Amber Society

This is a draft.

Amber's Melting Pot

Amber society is exceedingly cosmopolitan, as befits the crossroads of all worlds, the place of which all places are but shadow. Amber only has one major population center — Amber City — and it is where all things of significance happen, although there are noble estates out in the country, many associated with small villages.

For all of its cosmopolitan nature, Amber is also, in a way, highly provincial. What happens in Amber really matters; what happens in the Golden Circle matters a fair amount (and matters a whole lot if it has implications for Amber); everything else isn't of much interest. The ordinary Amber citizen is aware that Amber is the crossroads for what he thinks of as "other worlds" (although the term "shadow" is known and sometimes used). But most of those other worlds don't have much daily relevance for him, and so they exist on the periphery of his awareness, at best. (This is sort of the equivalent of the New Yorker who doesn't really care about anything that's not affecting New York City.)

Although social classes live apart from one another, and to some extent the natives live apart from the foreigners, the city is a large melting pot. Interaction across social classes and place of origin is commonplace, although there are certain forms of social snobbery or nationalism that are still prevalent amongst some. Wealth can overcome birth, although money is considered transient, while blood is blood.

The royal palace is at the center of court life. It is the social center for the upper classes, whether the nobility or upper-crust merchants, and to some degree, for those who serve them. It is not merely a place where the royals live; it is the working center of government and the main arena for upper-class life. For everyone else, the primary point of potential mingling is Amber's main marketplace (Main Concourse and Market Street).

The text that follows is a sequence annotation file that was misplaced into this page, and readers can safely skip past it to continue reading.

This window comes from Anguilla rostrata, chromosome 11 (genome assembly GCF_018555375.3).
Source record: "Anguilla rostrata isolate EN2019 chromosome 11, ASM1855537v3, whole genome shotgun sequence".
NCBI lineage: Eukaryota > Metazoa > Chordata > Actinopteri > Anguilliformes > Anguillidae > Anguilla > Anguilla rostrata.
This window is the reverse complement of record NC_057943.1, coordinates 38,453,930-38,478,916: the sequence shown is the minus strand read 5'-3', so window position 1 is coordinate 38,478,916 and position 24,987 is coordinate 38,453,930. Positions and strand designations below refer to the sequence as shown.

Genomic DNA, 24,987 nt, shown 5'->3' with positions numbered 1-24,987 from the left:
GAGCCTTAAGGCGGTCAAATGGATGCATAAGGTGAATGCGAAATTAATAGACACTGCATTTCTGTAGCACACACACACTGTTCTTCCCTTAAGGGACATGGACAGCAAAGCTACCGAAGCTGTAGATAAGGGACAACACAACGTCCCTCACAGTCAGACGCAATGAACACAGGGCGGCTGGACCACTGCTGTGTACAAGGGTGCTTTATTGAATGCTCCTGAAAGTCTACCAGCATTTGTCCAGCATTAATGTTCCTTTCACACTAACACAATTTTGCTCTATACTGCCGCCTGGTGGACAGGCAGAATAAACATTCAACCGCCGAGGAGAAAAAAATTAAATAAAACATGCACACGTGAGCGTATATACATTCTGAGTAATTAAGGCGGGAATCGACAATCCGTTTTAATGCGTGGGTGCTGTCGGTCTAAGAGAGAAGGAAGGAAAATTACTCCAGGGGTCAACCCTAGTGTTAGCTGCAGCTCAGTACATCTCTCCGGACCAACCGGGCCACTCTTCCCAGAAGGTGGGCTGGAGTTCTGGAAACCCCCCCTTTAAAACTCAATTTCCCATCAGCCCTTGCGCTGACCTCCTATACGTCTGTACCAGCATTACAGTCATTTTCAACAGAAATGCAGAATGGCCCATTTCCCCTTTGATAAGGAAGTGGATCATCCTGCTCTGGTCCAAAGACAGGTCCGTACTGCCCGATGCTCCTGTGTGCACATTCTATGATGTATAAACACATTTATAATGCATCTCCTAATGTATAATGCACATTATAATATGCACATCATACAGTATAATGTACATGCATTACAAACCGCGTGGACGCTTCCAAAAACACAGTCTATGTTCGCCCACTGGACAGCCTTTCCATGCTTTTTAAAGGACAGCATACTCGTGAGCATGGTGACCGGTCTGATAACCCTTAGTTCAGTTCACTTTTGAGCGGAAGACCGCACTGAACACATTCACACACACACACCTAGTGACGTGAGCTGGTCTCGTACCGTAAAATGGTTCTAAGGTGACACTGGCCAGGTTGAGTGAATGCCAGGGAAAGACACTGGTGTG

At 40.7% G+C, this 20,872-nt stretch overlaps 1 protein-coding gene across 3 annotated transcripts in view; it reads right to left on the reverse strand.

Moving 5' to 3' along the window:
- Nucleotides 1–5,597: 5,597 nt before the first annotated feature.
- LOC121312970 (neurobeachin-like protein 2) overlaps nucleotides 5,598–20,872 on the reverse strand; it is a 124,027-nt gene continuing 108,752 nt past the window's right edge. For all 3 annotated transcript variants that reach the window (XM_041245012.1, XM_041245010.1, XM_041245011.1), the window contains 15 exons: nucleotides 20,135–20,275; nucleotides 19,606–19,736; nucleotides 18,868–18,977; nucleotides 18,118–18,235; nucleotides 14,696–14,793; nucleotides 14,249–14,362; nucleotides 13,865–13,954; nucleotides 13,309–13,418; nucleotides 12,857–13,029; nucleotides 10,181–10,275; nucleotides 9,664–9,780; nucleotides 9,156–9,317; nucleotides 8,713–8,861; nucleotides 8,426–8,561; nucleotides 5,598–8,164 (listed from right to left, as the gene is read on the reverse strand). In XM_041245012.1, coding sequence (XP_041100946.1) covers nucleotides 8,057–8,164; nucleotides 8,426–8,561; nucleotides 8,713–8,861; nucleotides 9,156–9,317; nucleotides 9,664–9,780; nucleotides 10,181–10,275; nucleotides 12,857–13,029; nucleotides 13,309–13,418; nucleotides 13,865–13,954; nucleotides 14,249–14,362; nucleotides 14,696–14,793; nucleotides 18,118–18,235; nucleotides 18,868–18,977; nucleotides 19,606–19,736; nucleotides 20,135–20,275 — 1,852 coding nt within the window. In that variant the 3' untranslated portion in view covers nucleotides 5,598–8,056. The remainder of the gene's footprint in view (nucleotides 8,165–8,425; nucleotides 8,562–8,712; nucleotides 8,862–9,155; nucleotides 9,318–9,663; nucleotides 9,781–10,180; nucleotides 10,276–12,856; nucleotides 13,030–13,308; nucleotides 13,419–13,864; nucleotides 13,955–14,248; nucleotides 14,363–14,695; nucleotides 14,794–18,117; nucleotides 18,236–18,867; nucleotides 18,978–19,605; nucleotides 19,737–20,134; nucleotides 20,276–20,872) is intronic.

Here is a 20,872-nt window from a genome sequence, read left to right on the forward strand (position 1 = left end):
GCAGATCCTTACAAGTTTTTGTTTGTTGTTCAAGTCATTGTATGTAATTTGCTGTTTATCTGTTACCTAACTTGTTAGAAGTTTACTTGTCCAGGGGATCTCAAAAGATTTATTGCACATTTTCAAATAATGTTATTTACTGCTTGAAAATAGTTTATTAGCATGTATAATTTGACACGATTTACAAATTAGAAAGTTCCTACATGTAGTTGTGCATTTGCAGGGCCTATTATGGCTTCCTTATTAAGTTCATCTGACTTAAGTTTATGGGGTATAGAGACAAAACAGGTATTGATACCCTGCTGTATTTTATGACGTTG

Long Life, and What to Do With It

Everyone native to Amber (or indeed, to most of the Golden Circle) is long-lived, and the more important and significant someone is, the likelier they are to live a long life. However, correspondingly, the birth rate is low — the longer-lived a family is, the lower its birth rate tends to be. Consequently, in Amber, every birth and every life is precious, and all the more so among the upper classes. Moreover, one can afford to take the long view on things. However, people hatch plenty of short-term plans, and struggle for short-term advantages; they regard failure as just a temporary setback, knowing that they will live to try again another day.

To some degree, the game of politics is played for score. In a long life, one must do something for entertainment, and beyond chasing the latest fads, finding and contesting worthy opponents is the way one passes the time, at least in high society. This finds expression in a variety of ways — in trade, in family alliances and rivalries, in a variety of schemes to control particular things. In the seven or so years that Oberon has been missing, these conflicts have grown in scope and intensity, since the throne is a genuine prize, and with the change in who is in power, there is a general reshuffling of the social order of things.

Importantly, however, those of Amber are notably reluctant to escalate matters to the level of mortal conflict. In a long life, one can try again if one loses, but if one is dead, everything is rather permanently ended. Most people fear that if they escalate a conflict to that point, it will set off a chain reaction that will leave a lot more people dead. Murder, whether accidental or deliberate, is an extremely serious thing, and although there are duels, care is usually taken to ensure they are not likely to be fatal ones. Consequently, creative forms of revenge, usually going after the things that are important to the person rather than the person himself, are something of an art form in Amber society.


War is treated differently from personal conflict. Despite the risks, Amber is often involved in military engagements of one form or another. Mortal peril is part of war, and courage and sacrifice are still virtues. Still, historically, Oberon was reluctant to spend the lives of his own citizens in warfare; nonetheless, he sent his own children to command armies drawn from shadow, and certainly did not shy from using his nobles and Amber's professional officer corps for the same. And given the nature of warfare, some such valuable lives are sometimes spent in battle.

Amber's standing army is quite limited, but its navy is significant, as is its merchant marine. Nearly every Amberite male has spent some time at sea. Most citizens are capable of fighting if called upon. It takes considerable time to raise and train an army in shadow, and consequently, to a significant extent, Amber is dependent upon the protection afforded by the shadows of the Golden Circle, and by the shadows of Arden, which is the easiest entry point to Amber other than the sea.

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